ShurikenVR Devlog#1: Aiming and Throwing Mechanic

I’ve already done some testing and played around Unity. At this point, I’ve figured out basic implementation for aiming and throwing, but I decided to restart fresh, as the existing project became very messy and un-organized due to the testing and a lot of unplanned coding. From now on, I’ll try to do my testing on a separated, throw-away project so the debug codes and test objects won’t mess up the actual project.

Aside from that, I’ve also purchased the Polygon Samurai pack from Synty Studio on Unity asset store. I think it should fit the game quite well.

So first of all I setup a basic VR project like this. Next I imported the asset and updated the materials to URP. Different from my first try, this time I’m going to setup the environment first, including ground, buildings, lighting, etc. Apparently building the environment takes a lot of time, I figured that it’s not worth it to spend too much time on that. For now I might just use the demo scene came from the pack, and focus on implementing the mechanics and gameplay.

To implement the aiming laser, I made a prefab named AimLaser, with a LineRenderer component and a AimLaser script. Each hand controller will have two of the AimLaser prefab, with the rotation tweaked to face opposite direction.

Now, I want only the laser pointing towards the (roughly) same direction the player is facing to be the active one, and disable the one pointing backwards. I added a script named ThrowHelper and add it as a component to each hand controller.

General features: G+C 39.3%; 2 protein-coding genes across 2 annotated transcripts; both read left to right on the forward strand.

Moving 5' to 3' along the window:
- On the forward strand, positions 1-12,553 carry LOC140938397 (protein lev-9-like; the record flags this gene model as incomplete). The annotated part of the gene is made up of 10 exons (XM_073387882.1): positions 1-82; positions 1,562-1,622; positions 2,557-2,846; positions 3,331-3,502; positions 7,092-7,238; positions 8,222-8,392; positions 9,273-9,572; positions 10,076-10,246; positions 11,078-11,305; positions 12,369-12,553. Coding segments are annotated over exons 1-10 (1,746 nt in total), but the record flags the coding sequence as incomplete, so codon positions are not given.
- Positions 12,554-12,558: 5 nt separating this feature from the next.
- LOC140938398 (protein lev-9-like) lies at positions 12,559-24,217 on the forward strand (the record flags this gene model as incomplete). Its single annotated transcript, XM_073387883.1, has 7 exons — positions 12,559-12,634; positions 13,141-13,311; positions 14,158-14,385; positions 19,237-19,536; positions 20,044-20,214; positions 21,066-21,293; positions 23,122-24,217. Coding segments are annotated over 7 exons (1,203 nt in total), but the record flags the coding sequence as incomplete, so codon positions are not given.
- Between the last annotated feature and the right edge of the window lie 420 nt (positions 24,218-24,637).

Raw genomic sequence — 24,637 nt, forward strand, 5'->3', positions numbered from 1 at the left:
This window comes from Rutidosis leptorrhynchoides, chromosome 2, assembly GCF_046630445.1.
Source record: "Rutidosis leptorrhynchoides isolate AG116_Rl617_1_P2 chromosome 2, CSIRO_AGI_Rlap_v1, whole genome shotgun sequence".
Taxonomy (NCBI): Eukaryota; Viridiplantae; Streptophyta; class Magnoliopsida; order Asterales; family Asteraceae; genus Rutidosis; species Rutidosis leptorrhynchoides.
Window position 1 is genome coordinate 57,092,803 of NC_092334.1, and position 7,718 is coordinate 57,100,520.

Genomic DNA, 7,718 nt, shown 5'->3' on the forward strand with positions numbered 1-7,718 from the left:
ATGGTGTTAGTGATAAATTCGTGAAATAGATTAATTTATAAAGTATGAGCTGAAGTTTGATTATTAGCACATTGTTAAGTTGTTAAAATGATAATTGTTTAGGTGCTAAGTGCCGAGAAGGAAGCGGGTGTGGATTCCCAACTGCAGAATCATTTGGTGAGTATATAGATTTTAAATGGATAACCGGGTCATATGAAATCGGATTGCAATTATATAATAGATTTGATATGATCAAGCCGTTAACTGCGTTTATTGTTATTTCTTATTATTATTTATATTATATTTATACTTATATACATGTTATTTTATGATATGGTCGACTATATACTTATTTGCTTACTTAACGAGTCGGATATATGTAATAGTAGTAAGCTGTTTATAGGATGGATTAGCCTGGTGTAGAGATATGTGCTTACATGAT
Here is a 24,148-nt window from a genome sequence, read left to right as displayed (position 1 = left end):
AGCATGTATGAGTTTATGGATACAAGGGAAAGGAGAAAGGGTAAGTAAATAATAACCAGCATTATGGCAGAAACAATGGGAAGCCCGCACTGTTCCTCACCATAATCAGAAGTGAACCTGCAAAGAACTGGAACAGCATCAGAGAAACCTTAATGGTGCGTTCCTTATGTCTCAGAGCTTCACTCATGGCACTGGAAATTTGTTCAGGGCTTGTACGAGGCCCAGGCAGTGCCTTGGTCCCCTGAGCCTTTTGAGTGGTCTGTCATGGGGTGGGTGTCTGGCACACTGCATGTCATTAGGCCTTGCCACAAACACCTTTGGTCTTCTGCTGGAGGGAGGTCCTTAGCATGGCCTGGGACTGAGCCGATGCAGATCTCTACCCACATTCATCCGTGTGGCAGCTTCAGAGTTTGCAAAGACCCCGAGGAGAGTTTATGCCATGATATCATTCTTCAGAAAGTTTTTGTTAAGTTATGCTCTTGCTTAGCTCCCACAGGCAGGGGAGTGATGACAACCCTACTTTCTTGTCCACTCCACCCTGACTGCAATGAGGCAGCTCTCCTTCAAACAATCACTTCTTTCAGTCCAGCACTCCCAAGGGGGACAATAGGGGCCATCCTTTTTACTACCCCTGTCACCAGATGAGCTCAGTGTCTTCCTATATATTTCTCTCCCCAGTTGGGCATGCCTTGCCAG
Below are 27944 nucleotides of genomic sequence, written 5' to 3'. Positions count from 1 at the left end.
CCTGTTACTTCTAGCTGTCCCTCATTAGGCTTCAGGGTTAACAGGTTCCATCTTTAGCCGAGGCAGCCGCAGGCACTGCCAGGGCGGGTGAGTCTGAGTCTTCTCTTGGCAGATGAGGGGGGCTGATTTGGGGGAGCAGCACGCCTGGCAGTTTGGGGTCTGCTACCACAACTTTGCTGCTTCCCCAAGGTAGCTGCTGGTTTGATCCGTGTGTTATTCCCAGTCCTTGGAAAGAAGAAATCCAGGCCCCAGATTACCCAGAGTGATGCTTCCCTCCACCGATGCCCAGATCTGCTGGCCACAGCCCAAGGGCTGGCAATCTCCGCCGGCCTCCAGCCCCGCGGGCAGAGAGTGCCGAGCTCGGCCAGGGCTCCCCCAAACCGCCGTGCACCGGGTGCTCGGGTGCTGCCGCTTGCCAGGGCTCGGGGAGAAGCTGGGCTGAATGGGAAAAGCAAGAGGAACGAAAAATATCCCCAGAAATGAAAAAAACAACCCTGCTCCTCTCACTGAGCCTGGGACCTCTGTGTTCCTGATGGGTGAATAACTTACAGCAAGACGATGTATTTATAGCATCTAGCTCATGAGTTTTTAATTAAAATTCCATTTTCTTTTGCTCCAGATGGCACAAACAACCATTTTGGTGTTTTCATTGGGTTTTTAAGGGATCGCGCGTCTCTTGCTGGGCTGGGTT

When the grip button is triggered, it locks the laser position and direction, then spawn a projectile in hand, and make it follow the hand movement:

// lock the aim laser
aimLocked = true;

// Spawn projectile in hand
projectileInHand = Instantiate(projectilePrefab, gameObject.transform.position, gameObject.transform.rotation);
projectileInHand.transform.parent = gameObject.transform;

If the grip button is released, it unlocks the lasers and destroy the projectile if it’s still in the hand (not thrown):

// unlock aim laser
aimLocked = false;

// destroy porjectile if not shoot yet
if (projectileInHand != null)
    projectileInHand = null;

While the aim is not locked, it determines which laser is pointing forward in each update cycle and enable/disable relevant laser:

forehandActive = Vector3.Angle(forehandLaser.transform.forward, camTransform.forward) <= 90

Whereas if the aim is locked, the script checks the hand travel speed and travel direction. If it’s swinging towards the aim and is above certain threshold, throw the projectile

if (Vector3.Angle(handTravel, activeLaser.transform.forward) <= 90 // hand is swinging forward
    && handTravel.sqrMagnitude / (Time.deltaTime * Time.deltaTime) > sqrSpeedThreshold) // and speed is above threshold

To throw the projectile, we first unlock the aim, then calculate the direction to throw and pass it into the projectile script. Then remove reference from the projectileInHand.

aimLocked = false;